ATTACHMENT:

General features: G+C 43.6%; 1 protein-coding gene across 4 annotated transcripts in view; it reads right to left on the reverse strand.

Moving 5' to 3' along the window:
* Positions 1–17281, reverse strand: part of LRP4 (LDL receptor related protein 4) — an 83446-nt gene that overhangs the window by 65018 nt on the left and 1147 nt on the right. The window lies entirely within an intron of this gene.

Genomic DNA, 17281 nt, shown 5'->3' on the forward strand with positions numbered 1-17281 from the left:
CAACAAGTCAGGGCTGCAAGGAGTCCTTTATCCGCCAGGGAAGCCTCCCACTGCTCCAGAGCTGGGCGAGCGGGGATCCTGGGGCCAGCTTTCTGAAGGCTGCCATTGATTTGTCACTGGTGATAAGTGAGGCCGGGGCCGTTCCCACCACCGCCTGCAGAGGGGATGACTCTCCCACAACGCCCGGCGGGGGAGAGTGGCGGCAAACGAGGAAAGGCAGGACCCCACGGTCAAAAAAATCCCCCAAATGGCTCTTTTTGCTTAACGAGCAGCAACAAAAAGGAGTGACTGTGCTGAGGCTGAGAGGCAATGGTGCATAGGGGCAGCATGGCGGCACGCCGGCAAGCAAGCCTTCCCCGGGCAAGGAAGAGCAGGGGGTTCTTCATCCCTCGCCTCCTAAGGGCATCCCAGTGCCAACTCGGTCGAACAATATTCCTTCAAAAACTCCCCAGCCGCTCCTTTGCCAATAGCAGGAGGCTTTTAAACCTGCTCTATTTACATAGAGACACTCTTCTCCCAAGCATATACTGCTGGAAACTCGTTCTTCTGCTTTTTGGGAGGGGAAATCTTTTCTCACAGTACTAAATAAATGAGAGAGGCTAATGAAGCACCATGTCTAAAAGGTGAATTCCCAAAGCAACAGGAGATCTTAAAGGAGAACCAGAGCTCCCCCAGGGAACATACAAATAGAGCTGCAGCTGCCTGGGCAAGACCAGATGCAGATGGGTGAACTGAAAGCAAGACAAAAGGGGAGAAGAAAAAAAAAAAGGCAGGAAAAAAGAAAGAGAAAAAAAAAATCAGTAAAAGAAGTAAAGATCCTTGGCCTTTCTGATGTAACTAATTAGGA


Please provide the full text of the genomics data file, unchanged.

General features: G+C 43.6%; 1 protein-coding gene across 4 annotated transcripts in view; it reads right to left on the reverse strand.

Moving 5' to 3' along the window:
* Positions 1–17281, reverse strand: part of LRP4 (LDL receptor related protein 4) — an 83446-nt gene that overhangs the window by 65018 nt on the left and 1147 nt on the right. The window lies entirely within an intron of this gene.

Genomic DNA, 17281 nt, shown 5'->3' on the forward strand with positions numbered 1-17281 from the left:
CAACAAGTCAGGGCTGCAAGGAGTCCTTTATCCGCCAGGGAAGCCTCCCACTGCTCCAGAGCTGGGCGAGCGGGGATCCTGGGGCCAGCTTTCTGAAGGCTGCCATTGATTTGTCACTGGTGATAAGTGAGGCCGGGGCCGTTCCCACCACCGCCTGCAGAGGGGATGACTCTCCCACAACGCCCGGCGGGGGAGAGTGGCGGCAAACGAGGAAAGGCAGGACCCCACGGTCAAAAAAATCCCCCAAATGGCTCTTTTTGCTTAACGAGCAGCAACAAAAAGGAGTGACTGTGCTGAGGCTGAGAGGCAATGGTGCATAGGGGCAGCATGGCGGCACGCCGGCAAGCAAGCCTTCCCCGGGCAAGGAAGAGCAGGGGGTTCTTCATCCCTCGCCTCCTAAGGGCATCCCAGTGCCAACTCGGTCGAACAATATTCCTTCAAAAACTCCCCAGCCGCTCCTTTGCCAATAGCAGGAGGCTTTTAAACCTGCTCTATTTACATAGAGACACTCTTCTCCCAAGCATATACTGCTGGAAACTCGTTCTTCTGCTTTTTGGGAGGGGAAATCTTTTCTCACAGTACTAAATAAATGAGAGAGGCTAATGAAGCACCATGTCTAAAAGGTGAATTCCCAAAGCAACAGGAGATCTTAAAGGAGAACCAGAGCTCCCCCAGGGAACATACAAATAGAGCTGCAGCTGCCTGGGCAAGACCAGATGCAGATGGGTGAACTGAAAGCAAGACAAAAGGGGAGAAGAAAAAAAAAAAGGCAGGAAAAAAGAAAGAGAAAAAAAAAATCAGTAAAAGAAGTAAAGATCCTTGGCCTTTCTGATGTAACTAATTAGGA